Short Fiction: A Soothing Cup of Tea

Coffee and TeaTen-fourteen. Kimber prepared a hazelnut frappé. Her hands moved from rote memory. She’d made the same drink every day at that time for the last three years. Without fail.

The bell above the door tinkled, signaling the arrival of a new customer. Quarter after ten, on the nose. She looked down, letting her hair fall forward to curtain her face, and glanced at the patron entering the coffee shop. Skye Summerhill, right on time.

For the most part, Kimber enjoyed working as a barista at Perk Up. Her coworkers were funny and the customers—most of the customers—were friendly. Good tippers, too. They made it possible for her to take night courses toward her degree. So what if everyone else her age had already attended and graduated college, already been working for ten years? Most had gotten married and started a family. Kimber might be behind them, but she’d get there eventually. For the time being, her life was good. Comfortable. Happy.

Except for every day at quarter after ten.

“Kimber.”

Skye’s high-pitched voice grated on Kimber’s nerves, but she plastered on a fake smile—okay, truth be told, it was probably a grimace—and approached the counter, frappé in hand. “The usual, Skye?”

“What? No pleasantries?” She glanced at the tip jar. “There would probably be more in there if you were friendly.”

Kimber dropped the pretense and glared at her. “We aren’t friends, Skye. Never were.”

“Now, that’s not true. We used to be best friends.”

“Best friends don’t steal boyfriends.”

“Are you still not over that? It’s been a decade.”

It had been eleven years, three months, actually, not that Kimber would admit to counting. Besides, her sorrow at losing her high school boyfriend evaporated years ago. It was the bitterness at her friend’s betrayal that she’d never gotten over. “I’m over Tommy, if that’s what you’re asking.”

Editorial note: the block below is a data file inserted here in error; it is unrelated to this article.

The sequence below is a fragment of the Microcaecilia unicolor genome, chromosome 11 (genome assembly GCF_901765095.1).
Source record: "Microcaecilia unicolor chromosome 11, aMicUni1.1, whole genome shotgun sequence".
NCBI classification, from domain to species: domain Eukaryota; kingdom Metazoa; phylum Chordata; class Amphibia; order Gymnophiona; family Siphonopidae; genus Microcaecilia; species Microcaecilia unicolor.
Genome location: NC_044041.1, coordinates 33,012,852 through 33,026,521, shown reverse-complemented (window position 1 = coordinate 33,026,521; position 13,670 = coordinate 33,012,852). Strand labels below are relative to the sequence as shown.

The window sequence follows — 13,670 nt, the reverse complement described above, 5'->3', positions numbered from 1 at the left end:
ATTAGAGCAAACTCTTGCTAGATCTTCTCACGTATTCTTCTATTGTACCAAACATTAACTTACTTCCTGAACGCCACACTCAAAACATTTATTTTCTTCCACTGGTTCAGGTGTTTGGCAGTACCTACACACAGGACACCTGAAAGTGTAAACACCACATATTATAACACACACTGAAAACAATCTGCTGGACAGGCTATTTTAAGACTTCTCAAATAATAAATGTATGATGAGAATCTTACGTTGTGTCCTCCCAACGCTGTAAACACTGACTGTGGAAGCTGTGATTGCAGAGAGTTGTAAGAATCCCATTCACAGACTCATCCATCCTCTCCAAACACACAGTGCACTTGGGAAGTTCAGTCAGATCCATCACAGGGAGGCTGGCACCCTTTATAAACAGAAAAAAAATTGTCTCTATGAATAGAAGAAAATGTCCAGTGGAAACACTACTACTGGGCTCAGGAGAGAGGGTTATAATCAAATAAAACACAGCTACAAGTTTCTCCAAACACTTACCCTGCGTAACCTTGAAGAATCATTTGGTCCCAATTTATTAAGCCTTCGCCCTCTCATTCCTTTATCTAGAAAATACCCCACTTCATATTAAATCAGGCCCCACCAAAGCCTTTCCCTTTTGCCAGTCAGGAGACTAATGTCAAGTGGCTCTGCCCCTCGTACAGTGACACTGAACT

“Then what’s your problem?”

“I don’t have a problem.”

“Could have fooled me. You’re always so mean to me when I come in here.”

“Then stop coming in.”

Skye recoiled like she’d been slapped.

Kimber wished she’d had the pleasure of actually slapping her. “What can I get you, Skye? I’ve got work to do.”

“There’s no one in line but me.”

“I do more than wait on customers. So order, or leave. I’m busy.”

“Give me one large mocha cappuccino with a shot of espresso and two extra pumps of chocolate syrup.”

That was Tommy’s preferred beverage. Far too sweet for any normal human. God, she hated it when Tommy joined Skye for coffee. They’d sit right across from the counter and flaunt their relationship, holding hands and stealing kisses.

And Kimber thought Tommy’s cappuccino was nauseating.

“Is that all, or do you want a frappé, too?”

“No, something different today.”

Figured. Skye had probably seen the drink already prepared and decided to make things difficult.

“What?”

Skye lifted her left hand to her chin and tapped her pursed lips, like she was deep in thought.